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Gail Nickel-Kailing, managing director of Business Strategies Etc.

Shades of Green

By Gail Nickel-Kailing

About Gail

A business adviser and problem solver, Gail is managing director of Business Strategies Etc., which provides strategic marketing and business planning services and manages the execution of marketing communications tactics that help companies:
• Define their sustainability strategies,
• Deliver a positive, sustainable image,
• Gain credibility, trust and respect, and
• Measure the results of their green initiatives and actions.

Gail is a nationally recognized speaker on a wide range of subjects and brings enthusiasm and a unique blend of experience to the podium. As an industry analyst and journalist contributing to publications in the United States, Canada, India and Brazil, she has covered a number of beats, particularly sustainability in printing and mailing, print on demand, variable data printing and direct mail.
 

Moving Sustainability from Niche to Normal

 
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As print service providers—whether you print promotional materials, direct mail or packages and labels—knowing the issues your customers face will help you better solve their problems. Your customers’ customers—consumers—look differently at environmentally friendly products depending where they fall on the green continuum.

Today we take a quick look at a recent report by Graceann Bennett and Freya Williams, “Mainstream Green: Moving Sustainability From Niche to Normal,” which examines consumer behavior and how to motivate behavioral change.

The following is a short summary of the research, and a copy of the report is available through the link below.

Mainstream Green


If we are to motivate a mass green movement, perhaps those of us most committed to the green movement need to stop trying to get the masses to see things our way and instead get better at seeing things their way.

While we have been relatively good at getting people to believe in the importance of more sustainable behaviors, practices and purchases, we have been unable to convert this belief fully into action.

This gap between stated importance and behavior or action is what we at OgilvyEarth call the “Green Gap.” Closing the Green Gap is a necessary step if we are to create a sustainable society.

The author’s research shows us the path to closing the Green Gap is through popularizing and normalizing the desired behavior. Normal is sustainable.

We have been expending a disproportionate amount of our energy and marketing dollars trying to change people’s beliefs, values and attitudes. The study indicates that we should turn this effort on its head and shift the emphasis to changing behavior.

If we want green behaviors to be widespread, then we need to treat them as mass ideas with mass communications, not elite ideas with niche communications.

When Bennett and Williams asked Americans to whom they thought green products were generally marketed, half the respondents thought green products are targeted to “Crunchy Granola Hippies” or “Rich/Elitist Snobs.” Until green products and services feel normal, the middle is unlikely to change behavior.

At the very least, the perception out there is that it takes green to be green. There is a prevailing belief among the masses that they are being excluded from the green movement because they simply aren’t rich or cool enough to participate.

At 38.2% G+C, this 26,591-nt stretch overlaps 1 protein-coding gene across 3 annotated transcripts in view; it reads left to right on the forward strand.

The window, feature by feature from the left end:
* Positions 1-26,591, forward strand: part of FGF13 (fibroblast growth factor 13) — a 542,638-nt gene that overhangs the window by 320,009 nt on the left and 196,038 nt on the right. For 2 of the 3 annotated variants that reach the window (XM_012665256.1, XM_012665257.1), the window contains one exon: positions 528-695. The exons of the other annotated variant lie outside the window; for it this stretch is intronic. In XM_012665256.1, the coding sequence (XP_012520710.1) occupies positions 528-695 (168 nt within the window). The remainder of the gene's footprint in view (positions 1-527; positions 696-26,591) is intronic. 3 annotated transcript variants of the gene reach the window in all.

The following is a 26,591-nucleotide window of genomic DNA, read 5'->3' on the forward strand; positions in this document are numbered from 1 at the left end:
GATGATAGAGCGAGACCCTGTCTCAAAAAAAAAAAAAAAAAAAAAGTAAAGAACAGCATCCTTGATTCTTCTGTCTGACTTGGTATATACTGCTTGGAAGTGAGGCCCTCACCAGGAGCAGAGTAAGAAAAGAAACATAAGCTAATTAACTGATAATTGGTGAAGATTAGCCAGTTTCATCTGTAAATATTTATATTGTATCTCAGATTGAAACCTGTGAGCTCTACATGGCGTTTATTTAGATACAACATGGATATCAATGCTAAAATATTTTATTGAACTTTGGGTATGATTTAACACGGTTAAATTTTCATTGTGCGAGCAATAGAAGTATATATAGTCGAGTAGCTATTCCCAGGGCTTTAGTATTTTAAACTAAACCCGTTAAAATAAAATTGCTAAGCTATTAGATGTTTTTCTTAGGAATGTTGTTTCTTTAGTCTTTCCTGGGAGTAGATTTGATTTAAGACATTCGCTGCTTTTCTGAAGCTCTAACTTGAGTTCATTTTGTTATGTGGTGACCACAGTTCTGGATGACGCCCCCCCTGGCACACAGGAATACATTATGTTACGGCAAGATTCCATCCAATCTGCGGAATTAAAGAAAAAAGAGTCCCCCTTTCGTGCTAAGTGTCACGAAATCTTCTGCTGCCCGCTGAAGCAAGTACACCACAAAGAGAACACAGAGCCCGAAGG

Messages motivating all of us to more sustainable behavior need to adhere to another three Ps beyond people, profit and planet. They will be most successful if they are personal, positive and plausible.

In any lifestyle area where self-deprivation plays a role (or a perceived role), people will start to calculate tradeoffs. It’s a natural cognitive habit to set up a system of comparables and to balance credits and debits according to loose criteria of our own devising.

The report identifies 12 ways to close the green gap:

1. Make it normal. Normal is sustainable. Normal drives the popularity needed for a mass movement.

2. Make it personal. Ask not what the consumer can do for sustainability; ask what sustainability can do for them—and then show them.

3. Create better defaults. If green is the default, people don’t have to decide to be green.

4. Eliminate the sustainability tax. Sin tax is one thing, but consumers shouldn’t have to pay a tax for their virtuous behavior.

5. Bribe shamelessly. Gold stars, cash, kudos, treats—we all love rewards for our good behavior.

6. Punish wisely. Shame, stigma, and guilt are powerful motivators unless they are used too much.

7. Don’t stop innovating. Make better stuff. We don’t like going backwards. High performing sustainable choices are key for mass adoption.

8. Lose the crunch. Green marketing needs to be more mainstream hip than off -the-grid hippie.

9. Turn eco-friendly into male ego-friendly. Girly green is not a sustainable proposition for the manly man.

10. Make it tangible. Sustainability is harder to follow when you can’t see the trail. Find ways to help consumers see the unseeable and calculate the crazy calculus.

11. Make it easy to navigate. Eco-suspicion and eco-confusion need to be addressed with truth, transparency, and a very good road map.

12. Tap into hedonism over altruism. The green space can seem full of self-righteous killjoy moments and people. Help consumers see all the fun they can have on the green side of life.

The mainstream consumer is still the mainstream consumer. It’s time to forge a new era of sustainability marketing in which we marketers come to realize that “normal” is not a dirty word. Normal is mainstream, normal is popular and, above all, normal is the key to sustainability.

Download a copy (PDF) of “Mainstream Green” by Graceann Bennett & Freya Williams.

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